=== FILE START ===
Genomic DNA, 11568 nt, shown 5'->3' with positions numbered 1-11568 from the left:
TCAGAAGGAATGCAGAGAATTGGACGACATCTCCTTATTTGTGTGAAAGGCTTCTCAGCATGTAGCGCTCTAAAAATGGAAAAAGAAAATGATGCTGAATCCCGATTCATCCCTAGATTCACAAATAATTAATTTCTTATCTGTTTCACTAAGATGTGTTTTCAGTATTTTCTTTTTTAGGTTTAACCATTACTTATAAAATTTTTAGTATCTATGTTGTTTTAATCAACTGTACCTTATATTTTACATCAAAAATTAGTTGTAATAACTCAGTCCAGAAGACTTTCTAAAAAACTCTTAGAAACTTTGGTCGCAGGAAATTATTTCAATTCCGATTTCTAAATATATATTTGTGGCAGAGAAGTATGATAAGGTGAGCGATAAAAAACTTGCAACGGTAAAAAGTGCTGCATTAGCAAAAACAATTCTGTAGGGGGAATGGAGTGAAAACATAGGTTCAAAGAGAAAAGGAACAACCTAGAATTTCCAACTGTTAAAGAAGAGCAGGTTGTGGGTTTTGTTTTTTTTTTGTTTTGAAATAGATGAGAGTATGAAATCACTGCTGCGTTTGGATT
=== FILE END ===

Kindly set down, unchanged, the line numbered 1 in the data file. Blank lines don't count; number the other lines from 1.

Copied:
Genomic DNA, 11568 nt, shown 5'->3' with positions numbered 1-11568 from the left: